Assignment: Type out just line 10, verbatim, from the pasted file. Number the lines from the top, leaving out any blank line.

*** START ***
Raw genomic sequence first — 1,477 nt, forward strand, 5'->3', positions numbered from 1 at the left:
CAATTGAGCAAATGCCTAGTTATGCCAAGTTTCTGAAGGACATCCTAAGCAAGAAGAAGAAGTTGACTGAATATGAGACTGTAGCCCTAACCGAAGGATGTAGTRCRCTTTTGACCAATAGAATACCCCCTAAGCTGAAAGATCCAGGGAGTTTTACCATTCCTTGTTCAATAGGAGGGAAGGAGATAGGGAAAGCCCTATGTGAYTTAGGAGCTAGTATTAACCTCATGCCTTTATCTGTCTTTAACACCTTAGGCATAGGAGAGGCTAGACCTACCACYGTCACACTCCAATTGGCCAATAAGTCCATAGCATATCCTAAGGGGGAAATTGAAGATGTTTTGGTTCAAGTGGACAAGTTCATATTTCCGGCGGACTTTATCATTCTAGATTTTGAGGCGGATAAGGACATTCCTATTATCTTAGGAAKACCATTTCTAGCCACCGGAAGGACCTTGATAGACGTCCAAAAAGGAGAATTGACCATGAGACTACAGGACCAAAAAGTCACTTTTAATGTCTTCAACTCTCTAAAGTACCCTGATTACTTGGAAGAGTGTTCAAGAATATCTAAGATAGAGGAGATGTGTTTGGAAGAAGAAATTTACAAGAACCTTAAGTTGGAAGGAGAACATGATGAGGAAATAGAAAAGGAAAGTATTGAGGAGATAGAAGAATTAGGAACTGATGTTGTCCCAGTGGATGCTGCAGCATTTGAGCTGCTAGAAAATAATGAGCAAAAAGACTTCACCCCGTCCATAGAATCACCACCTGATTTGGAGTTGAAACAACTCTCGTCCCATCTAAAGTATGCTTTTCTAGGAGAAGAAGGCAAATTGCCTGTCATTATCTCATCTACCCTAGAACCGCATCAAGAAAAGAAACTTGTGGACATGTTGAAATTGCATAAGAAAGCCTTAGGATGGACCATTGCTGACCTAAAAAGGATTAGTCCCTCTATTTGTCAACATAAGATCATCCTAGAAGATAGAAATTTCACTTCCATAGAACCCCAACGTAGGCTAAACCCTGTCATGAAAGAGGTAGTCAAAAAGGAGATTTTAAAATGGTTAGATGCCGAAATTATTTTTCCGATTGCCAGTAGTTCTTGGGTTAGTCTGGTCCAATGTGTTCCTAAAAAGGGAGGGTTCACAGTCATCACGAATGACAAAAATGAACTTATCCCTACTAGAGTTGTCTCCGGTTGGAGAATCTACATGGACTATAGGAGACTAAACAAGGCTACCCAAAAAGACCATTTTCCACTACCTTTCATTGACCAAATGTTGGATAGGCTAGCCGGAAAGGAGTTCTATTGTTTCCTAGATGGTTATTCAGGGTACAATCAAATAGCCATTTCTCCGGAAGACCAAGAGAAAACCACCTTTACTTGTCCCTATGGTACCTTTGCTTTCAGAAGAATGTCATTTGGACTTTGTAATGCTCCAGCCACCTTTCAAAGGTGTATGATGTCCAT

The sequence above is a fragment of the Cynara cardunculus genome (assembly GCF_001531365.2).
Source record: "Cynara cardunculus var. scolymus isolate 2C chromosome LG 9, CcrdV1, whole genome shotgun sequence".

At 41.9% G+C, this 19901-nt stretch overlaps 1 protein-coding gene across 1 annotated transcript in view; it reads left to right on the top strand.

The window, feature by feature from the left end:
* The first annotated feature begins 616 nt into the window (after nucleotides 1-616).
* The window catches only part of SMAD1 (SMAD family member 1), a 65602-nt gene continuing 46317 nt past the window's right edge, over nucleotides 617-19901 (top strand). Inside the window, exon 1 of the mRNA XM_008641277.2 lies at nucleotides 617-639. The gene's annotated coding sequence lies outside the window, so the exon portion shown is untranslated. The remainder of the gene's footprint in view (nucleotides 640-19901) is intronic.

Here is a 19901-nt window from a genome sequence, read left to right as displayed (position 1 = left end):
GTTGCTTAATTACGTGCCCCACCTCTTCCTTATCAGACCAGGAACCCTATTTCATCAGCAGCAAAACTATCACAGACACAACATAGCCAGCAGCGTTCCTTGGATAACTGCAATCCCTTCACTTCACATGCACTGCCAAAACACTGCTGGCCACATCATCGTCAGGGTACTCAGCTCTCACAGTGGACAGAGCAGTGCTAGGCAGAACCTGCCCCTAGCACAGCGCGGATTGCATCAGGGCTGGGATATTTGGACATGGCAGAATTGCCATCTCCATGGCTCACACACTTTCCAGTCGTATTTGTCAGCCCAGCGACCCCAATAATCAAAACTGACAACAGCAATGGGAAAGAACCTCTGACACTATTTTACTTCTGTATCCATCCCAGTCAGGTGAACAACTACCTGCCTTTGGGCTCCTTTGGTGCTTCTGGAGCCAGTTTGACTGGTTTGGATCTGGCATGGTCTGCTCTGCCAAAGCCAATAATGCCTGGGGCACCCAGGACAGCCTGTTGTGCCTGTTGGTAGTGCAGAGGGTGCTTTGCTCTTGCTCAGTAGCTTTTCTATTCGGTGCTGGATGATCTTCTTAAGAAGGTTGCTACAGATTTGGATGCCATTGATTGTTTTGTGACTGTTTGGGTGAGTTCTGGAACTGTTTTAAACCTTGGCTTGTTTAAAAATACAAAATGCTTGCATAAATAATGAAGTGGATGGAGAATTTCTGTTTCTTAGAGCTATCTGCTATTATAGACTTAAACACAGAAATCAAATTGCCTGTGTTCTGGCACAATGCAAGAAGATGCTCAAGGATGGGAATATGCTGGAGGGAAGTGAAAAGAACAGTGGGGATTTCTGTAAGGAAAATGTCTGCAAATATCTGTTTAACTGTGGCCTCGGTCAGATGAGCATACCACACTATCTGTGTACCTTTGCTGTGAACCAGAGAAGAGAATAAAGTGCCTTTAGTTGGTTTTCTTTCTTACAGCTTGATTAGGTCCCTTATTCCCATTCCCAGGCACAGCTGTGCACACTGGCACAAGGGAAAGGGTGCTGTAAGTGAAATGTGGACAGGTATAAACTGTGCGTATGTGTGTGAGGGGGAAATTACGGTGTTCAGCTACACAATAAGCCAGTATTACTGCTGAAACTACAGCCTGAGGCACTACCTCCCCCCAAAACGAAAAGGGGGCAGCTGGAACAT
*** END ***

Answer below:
GTTGCTTAATTACGTGCCCCACCTCTTCCTTATCAGACCAGGAACCCTATTTCATCAGCAGCAAAACTATCACAGACACAACATAGCCAGCAGCGTTCCTTGGATAACTGCAATCCCTTCACTTCACATGCACTGCCAAAACACTGCTGGCCACATCATCGTCAGGGTACTCAGCTCTCACAGTGGACAGAGCAGTGCTAGGCAGAACCTGCCCCTAGCACAGCGCGGATTGCATCAGGGCTGGGATATTTGGACATGGCAGAATTGCCATCTCCATGGCTCACACACTTTCCAGTCGTATTTGTCAGCCCAGCGACCCCAATAATCAAAACTGACAACAGCAATGGGAAAGAACCTCTGACACTATTTTACTTCTGTATCCATCCCAGTCAGGTGAACAACTACCTGCCTTTGGGCTCCTTTGGTGCTTCTGGAGCCAGTTTGACTGGTTTGGATCTGGCATGGTCTGCTCTGCCAAAGCCAATAATGCCTGGGGCACCCAGGACAGCCTGTTGTGCCTGTTGGTAGTGCAGAGGGTGCTTTGCTCTTGCTCAGTAGCTTTTCTATTCGGTGCTGGATGATCTTCTTAAGAAGGTTGCTACAGATTTGGATGCCATTGATTGTTTTGTGACTGTTTGGGTGAGTTCTGGAACTGTTTTAAACCTTGGCTTGTTTAAAAATACAAAATGCTTGCATAAATAATGAAGTGGATGGAGAATTTCTGTTTCTTAGAGCTATCTGCTATTATAGACTTAAACACAGAAATCAAATTGCCTGTGTTCTGGCACAATGCAAGAAGATGCTCAAGGATGGGAATATGCTGGAGGGAAGTGAAAAGAACAGTGGGGATTTCTGTAAGGAAAATGTCTGCAAATATCTGTTTAACTGTGGCCTCGGTCAGATGAGCATACCACACTATCTGTGTACCTTTGCTGTGAACCAGAGAAGAGAATAAAGTGCCTTTAGTTGGTTTTCTTTCTTACAGCTTGATTAGGTCCCTTATTCCCATTCCCAGGCACAGCTGTGCACACTGGCACAAGGGAAAGGGTGCTGTAAGTGAAATGTGGACAGGTATAAACTGTGCGTATGTGTGTGAGGGGGAAATTACGGTGTTCAGCTACACAATAAGCCAGTATTACTGCTGAAACTACAGCCTGAGGCACTACCTCCCCCCAAAACGAAAAGGGGGCAGCTGGAACAT